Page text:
With a simple search on google, product information that anyone can find is beyond imagination — specification, online manuals, product in action videos, reports comparing similar products, good and bad reviews from clients… All these contents contribute to client’s decision making.

Without enough marketing activities to create good rich contents and build that trust, you can imagine the product at unfair disadvantage in the competition.

2) Technical clients need more after-sale care

You might naturally think people who have bought your product know perfectly well how to implement and use it, but that is far from truth. It’s not rare case that only when calling for renew fee, we realised that the software has been somewhere to collect dust since the last engineer who could use it left the company. It’s sad to lose a life-time client, but it’s heart-broken to see the value that we’ve created is wasted.

If you’ve already created the product, why not take a further step to educate people how to use it properly? Why not build something to let your users find support and help from not just you but other users?

One excuse is it’s “good to have” but not “urgent”, and since there are tons of client queries to answer, let’s do it next time.

Another one is building this system seems effort and money taking, but we can’t easily measure its performance as counting the number of support tickets.

There’s certainly something to change in our habitual way of thinking client support. Solving more queries don’t necessarily means providing better service. It can also mean clients can’t find information themselves so they have to ask you for help. There are probably other clients who don’t bother to ask you, and switch to another product instead, just like the company which stopped using our software because new engineers don’t know how to start learning it.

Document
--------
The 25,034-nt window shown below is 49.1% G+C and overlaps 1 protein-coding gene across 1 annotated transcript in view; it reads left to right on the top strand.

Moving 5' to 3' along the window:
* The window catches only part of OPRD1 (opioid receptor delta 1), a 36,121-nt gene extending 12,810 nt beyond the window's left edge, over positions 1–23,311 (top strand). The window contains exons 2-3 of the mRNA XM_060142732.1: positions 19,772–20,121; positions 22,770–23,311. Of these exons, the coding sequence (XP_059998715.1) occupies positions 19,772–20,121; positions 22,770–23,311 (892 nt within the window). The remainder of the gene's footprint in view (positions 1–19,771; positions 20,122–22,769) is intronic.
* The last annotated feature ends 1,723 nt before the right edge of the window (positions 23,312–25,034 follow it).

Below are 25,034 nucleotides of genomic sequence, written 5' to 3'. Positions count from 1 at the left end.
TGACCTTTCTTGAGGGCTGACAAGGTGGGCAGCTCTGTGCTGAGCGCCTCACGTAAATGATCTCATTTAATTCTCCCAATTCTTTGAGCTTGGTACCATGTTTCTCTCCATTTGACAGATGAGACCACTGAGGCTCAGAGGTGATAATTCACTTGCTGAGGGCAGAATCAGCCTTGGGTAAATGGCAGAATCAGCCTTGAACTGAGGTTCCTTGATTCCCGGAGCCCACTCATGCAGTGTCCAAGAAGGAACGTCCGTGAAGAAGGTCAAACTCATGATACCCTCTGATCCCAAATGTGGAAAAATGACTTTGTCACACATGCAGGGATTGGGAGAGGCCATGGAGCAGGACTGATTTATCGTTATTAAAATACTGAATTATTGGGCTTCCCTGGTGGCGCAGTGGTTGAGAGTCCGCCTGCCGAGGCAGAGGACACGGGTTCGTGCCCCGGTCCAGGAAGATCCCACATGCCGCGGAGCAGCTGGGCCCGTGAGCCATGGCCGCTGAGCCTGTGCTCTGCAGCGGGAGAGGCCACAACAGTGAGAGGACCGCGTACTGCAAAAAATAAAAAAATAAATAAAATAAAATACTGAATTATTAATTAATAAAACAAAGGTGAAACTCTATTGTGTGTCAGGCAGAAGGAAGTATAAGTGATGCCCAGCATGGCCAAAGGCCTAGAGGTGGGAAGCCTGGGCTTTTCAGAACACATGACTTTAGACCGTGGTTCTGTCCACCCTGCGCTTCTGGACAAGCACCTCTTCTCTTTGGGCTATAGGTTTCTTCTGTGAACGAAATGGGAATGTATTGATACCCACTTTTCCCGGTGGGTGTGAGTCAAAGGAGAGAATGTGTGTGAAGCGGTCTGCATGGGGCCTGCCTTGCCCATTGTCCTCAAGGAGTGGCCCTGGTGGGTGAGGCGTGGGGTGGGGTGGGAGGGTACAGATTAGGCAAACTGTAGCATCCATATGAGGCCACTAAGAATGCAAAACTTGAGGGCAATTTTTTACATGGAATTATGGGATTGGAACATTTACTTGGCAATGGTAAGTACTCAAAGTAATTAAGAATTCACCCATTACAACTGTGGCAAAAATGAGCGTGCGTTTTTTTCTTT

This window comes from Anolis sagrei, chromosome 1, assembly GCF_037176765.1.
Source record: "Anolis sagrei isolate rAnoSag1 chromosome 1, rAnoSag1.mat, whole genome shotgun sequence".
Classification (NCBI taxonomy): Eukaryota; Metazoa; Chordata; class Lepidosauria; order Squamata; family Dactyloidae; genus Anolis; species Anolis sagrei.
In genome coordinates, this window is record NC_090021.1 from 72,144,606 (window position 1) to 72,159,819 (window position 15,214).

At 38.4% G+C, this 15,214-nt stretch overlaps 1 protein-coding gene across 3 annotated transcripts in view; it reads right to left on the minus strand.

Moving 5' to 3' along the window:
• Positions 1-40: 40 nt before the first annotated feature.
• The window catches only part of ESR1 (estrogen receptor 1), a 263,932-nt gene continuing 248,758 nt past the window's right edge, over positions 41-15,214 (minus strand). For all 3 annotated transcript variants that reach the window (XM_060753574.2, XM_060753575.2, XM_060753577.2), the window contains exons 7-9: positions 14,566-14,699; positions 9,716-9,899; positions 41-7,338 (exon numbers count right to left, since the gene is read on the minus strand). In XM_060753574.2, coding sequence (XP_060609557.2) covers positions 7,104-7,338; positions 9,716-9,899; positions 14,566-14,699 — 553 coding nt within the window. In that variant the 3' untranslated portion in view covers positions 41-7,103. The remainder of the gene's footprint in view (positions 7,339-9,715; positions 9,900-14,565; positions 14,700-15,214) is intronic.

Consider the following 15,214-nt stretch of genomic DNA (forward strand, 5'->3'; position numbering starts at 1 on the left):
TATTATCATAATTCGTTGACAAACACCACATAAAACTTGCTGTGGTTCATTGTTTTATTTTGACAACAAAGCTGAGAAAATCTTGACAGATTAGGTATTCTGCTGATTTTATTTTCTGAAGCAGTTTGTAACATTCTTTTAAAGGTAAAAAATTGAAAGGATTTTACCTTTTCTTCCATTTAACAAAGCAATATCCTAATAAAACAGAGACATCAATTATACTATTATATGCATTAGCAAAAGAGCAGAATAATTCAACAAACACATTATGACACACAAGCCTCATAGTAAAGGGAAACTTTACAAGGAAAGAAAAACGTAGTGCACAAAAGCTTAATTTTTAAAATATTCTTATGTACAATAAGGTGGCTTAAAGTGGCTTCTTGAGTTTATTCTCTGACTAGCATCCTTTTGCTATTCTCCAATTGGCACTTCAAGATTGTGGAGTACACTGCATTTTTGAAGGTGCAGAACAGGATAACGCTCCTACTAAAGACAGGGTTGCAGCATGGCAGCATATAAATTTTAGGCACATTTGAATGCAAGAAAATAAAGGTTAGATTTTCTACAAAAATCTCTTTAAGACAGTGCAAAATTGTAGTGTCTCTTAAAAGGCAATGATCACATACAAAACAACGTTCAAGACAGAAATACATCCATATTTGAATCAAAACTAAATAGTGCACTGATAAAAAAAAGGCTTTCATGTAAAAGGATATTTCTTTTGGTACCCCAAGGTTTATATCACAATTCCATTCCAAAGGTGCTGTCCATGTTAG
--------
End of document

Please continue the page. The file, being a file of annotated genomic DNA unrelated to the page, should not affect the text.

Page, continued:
Building a content system is not easy, but the benefits is huge.
– It provides natural marketing to both prospects and existing clients. People will trust you and your product, just because they get good advice from you.

– Your users start to support themselves instead of sending you all the questions, so you save your valuable time.

– Once the system is made and contents are created, they will stay and help more and more people, your influence will get an exponential growth.

That is what marketing looks like. It’s all about building trust and delivering value using knowledge.

But do I need a marketing specialist to take care of all that or can I do it by myself?

Ideally, yes, there should be a technical marketing specialist understanding both technique and business, leading a whole team to create content, to make marketing materials to build marketing channels and to run marketing campaigns. But let’s be realistic, unless you work in a top 500 company, or a start-up SaaS, it’s unlikely that you’ll have this privilege. More likely there is no such team, one person (probably you) occasionally takes some time to update the new feature descriptions to your company’s homepage.

In this case you, technical engineer, will be the only hope. Take the responsibility and be the hero for your product. I will show you in future posts that, after learning a little bit of marketing knowledge and skills, you can be the perfect marketing leader for your product.